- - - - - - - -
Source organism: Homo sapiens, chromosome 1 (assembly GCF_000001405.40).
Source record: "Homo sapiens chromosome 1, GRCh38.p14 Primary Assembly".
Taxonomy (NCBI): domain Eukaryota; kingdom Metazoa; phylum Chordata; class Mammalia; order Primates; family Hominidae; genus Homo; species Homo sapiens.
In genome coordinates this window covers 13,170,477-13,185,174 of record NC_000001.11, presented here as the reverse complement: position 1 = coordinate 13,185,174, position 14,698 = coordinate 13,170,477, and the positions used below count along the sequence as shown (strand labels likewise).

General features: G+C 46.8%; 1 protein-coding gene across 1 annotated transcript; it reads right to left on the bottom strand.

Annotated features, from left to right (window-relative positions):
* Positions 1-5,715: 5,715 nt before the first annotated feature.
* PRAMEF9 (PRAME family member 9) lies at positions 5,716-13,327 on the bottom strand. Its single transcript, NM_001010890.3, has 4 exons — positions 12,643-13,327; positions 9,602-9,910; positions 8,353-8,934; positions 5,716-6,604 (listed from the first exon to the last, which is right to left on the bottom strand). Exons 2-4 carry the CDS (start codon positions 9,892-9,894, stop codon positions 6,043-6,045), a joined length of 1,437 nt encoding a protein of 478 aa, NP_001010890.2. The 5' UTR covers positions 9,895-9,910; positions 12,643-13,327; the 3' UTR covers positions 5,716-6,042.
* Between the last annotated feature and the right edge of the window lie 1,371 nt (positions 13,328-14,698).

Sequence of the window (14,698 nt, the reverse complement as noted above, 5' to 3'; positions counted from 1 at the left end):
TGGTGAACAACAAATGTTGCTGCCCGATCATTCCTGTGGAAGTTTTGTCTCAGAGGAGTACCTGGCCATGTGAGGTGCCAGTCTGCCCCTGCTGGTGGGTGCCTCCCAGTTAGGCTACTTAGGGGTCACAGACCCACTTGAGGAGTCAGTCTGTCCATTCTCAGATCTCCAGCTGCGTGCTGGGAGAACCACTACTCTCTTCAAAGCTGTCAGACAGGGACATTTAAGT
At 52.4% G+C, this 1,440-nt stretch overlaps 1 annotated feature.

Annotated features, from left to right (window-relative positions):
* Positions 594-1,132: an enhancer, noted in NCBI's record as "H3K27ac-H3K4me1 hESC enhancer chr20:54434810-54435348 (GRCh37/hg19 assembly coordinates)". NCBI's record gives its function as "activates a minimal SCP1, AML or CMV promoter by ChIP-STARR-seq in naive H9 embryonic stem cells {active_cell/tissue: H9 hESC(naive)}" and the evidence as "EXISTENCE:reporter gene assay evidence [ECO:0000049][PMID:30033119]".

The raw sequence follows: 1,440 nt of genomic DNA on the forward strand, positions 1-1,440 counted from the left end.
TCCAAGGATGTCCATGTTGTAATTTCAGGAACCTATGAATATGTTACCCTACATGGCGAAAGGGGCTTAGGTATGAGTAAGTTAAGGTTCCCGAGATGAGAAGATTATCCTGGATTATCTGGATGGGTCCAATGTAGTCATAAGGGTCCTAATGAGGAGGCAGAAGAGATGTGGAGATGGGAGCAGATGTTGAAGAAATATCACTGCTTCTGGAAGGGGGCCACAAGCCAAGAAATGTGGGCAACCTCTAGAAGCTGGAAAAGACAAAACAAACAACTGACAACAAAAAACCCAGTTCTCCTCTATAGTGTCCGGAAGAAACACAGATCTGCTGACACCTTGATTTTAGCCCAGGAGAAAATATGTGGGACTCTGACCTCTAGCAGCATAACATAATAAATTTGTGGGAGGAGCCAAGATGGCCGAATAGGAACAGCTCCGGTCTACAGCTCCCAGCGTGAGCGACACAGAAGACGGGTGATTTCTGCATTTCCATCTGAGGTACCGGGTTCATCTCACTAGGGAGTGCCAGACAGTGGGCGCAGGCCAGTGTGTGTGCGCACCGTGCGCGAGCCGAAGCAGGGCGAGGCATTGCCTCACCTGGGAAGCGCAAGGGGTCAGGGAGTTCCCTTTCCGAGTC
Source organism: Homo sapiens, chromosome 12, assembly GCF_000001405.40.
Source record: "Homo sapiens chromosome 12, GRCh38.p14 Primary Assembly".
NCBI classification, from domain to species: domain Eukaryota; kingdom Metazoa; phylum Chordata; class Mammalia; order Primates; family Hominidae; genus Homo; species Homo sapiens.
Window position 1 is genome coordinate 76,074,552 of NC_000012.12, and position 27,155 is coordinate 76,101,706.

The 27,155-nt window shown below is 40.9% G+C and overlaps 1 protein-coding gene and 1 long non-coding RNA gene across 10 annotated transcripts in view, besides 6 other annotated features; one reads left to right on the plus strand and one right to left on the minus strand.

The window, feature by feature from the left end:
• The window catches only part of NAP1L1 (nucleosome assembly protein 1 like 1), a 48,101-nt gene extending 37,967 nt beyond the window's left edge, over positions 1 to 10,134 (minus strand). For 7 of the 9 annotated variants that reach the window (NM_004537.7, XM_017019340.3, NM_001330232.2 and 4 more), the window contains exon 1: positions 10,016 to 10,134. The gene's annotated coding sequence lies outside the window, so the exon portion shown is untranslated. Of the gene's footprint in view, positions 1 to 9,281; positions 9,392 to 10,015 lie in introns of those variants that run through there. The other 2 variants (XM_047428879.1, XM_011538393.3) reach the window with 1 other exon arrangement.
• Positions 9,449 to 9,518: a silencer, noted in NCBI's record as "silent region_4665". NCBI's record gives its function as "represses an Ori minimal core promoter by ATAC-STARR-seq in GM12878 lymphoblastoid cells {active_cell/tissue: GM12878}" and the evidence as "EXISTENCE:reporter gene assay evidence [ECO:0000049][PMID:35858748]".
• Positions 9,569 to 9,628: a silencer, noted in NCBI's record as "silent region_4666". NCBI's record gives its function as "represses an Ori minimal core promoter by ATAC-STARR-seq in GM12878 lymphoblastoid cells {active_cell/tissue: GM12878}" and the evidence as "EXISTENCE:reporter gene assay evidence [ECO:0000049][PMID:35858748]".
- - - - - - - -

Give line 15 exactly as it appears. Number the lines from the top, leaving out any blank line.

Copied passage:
The raw sequence follows: 1,440 nt of genomic DNA on the forward strand, positions 1-1,440 counted from the left end.